Lighting around school
Provide ample but soft lighting, avoid drop shadows
Installations and appliances (lighting)
disturbed perception and weak Central Coherence
In order to
address, firstly, sensory sensitivities for light (and sound-) effects and, secondly, to prevent the familiar, daytime reality from turning into something strange and frightful in the evening.
With respect to lighting at schools operating in the evening hours or at night for those individuals with disturbed perception it is advisable to provide enhanced lighting of the whole area around the school. For example, Walter (26) was afraid to go outside in the evening because he couldn’t make sense of the shadows cast by the standard outside lighting. His perception was unable to differentiate between shadow and depth: what is this dark blob? A shadow or a hole in the ground?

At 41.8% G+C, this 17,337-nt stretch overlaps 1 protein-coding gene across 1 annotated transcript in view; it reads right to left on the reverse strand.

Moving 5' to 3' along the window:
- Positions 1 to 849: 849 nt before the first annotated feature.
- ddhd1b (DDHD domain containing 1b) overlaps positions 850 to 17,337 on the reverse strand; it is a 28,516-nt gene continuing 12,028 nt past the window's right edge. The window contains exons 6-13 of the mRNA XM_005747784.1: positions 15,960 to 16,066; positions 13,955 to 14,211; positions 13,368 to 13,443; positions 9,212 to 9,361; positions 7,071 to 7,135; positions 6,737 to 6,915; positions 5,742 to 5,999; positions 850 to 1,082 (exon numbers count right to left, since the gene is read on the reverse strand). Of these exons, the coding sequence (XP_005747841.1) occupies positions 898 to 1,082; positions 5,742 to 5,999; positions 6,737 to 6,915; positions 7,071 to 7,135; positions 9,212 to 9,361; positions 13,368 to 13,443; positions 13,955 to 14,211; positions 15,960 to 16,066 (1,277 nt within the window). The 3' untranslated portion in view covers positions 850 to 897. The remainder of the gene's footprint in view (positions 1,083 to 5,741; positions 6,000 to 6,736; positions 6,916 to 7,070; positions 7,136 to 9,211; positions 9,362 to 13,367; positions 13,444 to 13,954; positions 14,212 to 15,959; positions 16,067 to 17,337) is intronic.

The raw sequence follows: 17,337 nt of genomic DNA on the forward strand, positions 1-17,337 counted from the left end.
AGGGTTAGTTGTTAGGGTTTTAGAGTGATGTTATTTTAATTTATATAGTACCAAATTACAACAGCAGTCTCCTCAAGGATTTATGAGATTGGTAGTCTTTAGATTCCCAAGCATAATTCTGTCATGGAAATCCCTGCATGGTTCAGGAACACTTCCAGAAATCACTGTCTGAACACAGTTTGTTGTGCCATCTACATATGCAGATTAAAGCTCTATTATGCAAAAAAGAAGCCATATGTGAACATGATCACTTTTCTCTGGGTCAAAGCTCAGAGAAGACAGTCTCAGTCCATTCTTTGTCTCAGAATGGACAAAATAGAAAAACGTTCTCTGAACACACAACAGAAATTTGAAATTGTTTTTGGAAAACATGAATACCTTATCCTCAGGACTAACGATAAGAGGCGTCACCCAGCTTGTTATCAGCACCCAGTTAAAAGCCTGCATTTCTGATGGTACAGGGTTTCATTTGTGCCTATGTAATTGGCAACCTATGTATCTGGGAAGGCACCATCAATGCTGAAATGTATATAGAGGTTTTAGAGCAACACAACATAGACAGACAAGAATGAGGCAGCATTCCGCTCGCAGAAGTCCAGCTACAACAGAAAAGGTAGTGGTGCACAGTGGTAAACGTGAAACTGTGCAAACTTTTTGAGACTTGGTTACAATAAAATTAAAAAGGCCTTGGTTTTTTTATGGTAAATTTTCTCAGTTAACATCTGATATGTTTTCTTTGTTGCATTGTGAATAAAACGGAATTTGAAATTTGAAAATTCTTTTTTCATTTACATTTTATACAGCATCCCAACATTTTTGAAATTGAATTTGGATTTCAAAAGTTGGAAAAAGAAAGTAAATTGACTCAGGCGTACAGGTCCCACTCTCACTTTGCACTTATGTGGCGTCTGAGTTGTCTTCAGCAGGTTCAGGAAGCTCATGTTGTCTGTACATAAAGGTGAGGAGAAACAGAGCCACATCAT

The experience of constancy is part of an effectively functioning Central coherence even when it cannot be perceived. In fact, it has to be assumed. For example, as we drive at night on a poorly lit road, we assume the road is there; for many people on the spectrum, such a leap of faith is impossible.
This point also relates directly to sightlines necessary to observe and supervise vulnerable youngsters.